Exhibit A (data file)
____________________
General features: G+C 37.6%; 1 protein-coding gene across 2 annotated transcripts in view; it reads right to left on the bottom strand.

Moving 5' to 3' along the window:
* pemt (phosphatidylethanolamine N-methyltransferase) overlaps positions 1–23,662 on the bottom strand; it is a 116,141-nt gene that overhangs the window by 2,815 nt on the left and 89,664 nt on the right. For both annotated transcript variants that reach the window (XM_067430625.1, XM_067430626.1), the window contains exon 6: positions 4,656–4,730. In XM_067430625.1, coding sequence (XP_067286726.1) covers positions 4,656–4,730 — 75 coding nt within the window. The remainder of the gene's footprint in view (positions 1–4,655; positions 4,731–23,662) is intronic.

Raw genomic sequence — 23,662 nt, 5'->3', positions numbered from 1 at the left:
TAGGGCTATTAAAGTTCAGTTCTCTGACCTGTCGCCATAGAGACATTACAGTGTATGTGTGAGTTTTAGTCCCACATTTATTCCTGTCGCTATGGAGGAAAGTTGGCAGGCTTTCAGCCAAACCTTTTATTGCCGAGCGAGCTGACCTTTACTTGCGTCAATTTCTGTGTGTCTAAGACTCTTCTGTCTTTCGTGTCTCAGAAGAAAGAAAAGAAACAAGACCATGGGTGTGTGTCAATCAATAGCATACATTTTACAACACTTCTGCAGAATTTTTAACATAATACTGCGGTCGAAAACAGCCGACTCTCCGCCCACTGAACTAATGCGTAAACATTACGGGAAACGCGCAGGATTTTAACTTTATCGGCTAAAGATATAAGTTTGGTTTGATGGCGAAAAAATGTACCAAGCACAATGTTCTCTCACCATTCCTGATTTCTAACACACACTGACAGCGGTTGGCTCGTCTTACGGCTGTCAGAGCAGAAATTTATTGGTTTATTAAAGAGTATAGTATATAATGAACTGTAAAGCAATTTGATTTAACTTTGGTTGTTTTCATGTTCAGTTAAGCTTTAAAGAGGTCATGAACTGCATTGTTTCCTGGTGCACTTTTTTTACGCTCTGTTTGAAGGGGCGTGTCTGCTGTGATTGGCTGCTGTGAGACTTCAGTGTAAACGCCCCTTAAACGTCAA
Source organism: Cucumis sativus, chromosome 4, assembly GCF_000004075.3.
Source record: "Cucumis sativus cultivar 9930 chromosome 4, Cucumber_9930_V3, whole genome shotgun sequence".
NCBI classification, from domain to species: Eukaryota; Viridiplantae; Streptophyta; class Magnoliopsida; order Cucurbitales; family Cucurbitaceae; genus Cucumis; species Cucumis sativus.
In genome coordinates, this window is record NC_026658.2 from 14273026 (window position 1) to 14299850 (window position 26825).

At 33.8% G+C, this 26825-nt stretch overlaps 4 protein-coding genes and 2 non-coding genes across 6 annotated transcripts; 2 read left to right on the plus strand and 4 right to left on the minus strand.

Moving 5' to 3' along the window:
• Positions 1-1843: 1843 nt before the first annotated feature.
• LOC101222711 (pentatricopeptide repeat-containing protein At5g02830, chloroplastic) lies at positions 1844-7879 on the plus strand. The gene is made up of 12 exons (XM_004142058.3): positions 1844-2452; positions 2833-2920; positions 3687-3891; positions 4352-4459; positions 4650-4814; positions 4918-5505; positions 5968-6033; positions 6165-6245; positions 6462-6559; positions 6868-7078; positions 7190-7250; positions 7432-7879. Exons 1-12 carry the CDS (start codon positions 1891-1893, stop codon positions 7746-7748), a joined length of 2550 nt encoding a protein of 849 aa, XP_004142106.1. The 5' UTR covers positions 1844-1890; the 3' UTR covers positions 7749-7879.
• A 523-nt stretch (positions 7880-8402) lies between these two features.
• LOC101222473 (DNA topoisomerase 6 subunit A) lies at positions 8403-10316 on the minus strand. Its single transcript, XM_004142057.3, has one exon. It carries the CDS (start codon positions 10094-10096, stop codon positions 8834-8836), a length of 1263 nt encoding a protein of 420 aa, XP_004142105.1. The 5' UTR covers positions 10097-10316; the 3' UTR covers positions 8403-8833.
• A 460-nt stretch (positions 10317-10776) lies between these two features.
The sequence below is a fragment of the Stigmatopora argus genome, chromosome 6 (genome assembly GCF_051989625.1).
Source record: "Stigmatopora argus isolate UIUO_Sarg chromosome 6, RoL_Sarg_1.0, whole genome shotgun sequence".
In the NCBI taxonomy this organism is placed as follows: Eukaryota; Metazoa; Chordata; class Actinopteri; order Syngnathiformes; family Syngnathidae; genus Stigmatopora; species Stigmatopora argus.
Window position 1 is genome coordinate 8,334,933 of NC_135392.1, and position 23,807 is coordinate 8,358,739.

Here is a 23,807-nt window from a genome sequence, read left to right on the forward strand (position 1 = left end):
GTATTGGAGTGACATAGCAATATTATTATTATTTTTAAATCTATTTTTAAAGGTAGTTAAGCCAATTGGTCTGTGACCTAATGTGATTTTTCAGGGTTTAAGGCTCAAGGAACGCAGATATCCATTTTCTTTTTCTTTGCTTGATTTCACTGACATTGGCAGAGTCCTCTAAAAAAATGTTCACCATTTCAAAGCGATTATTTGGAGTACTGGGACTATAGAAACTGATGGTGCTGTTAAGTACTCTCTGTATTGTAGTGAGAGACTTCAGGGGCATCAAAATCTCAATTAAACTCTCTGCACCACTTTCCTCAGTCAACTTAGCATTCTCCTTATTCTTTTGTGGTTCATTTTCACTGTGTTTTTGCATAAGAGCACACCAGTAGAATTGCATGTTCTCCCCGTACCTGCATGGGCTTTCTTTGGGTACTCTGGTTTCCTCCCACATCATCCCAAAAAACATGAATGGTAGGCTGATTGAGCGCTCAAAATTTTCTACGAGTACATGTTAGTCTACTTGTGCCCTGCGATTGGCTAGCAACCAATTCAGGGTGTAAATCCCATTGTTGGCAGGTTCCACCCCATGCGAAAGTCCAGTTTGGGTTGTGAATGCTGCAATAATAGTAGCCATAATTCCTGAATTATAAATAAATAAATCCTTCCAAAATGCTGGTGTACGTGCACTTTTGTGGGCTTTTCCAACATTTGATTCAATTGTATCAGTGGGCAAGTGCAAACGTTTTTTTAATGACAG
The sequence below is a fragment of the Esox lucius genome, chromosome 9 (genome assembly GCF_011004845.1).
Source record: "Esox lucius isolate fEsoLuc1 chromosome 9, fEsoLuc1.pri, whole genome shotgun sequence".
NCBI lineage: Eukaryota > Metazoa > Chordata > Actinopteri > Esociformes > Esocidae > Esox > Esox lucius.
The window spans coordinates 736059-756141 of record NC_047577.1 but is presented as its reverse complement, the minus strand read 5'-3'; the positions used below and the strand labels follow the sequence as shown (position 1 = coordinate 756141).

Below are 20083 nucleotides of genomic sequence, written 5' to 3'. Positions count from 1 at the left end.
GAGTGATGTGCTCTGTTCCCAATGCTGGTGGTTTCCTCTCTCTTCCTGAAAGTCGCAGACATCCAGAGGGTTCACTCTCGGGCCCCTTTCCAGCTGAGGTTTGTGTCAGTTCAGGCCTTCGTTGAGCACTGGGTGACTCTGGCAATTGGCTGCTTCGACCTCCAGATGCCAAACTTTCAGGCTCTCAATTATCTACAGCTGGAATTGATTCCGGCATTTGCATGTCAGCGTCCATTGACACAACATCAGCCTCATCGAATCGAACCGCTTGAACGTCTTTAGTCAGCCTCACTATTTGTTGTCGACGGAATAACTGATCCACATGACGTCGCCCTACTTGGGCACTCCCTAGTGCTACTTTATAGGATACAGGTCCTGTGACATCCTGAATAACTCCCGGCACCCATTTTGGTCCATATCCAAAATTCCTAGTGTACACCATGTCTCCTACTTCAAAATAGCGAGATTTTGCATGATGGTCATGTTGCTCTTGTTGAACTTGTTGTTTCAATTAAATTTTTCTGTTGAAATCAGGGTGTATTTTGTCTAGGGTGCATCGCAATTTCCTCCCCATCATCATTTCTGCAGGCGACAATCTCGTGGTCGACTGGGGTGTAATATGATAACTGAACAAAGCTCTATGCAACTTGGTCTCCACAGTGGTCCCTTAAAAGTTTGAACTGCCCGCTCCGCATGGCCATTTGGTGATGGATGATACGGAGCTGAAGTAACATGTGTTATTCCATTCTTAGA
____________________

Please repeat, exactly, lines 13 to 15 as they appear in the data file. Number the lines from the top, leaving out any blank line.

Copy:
• LOC101222711 (pentatricopeptide repeat-containing protein At5g02830, chloroplastic) lies at positions 1844-7879 on the plus strand. The gene is made up of 12 exons (XM_004142058.3): positions 1844-2452; positions 2833-2920; positions 3687-3891; positions 4352-4459; positions 4650-4814; positions 4918-5505; positions 5968-6033; positions 6165-6245; positions 6462-6559; positions 6868-7078; positions 7190-7250; positions 7432-7879. Exons 1-12 carry the CDS (start codon positions 1891-1893, stop codon positions 7746-7748), a joined length of 2550 nt encoding a protein of 849 aa, XP_004142106.1. The 5' UTR covers positions 1844-1890; the 3' UTR covers positions 7749-7879.
• A 523-nt stretch (positions 7880-8402) lies between these two features.
• LOC101222473 (DNA topoisomerase 6 subunit A) lies at positions 8403-10316 on the minus strand. Its single transcript, XM_004142057.3, has one exon. It carries the CDS (start codon positions 10094-10096, stop codon positions 8834-8836), a length of 1263 nt encoding a protein of 420 aa, XP_004142105.1. The 5' UTR covers positions 10097-10316; the 3' UTR covers positions 8403-8833.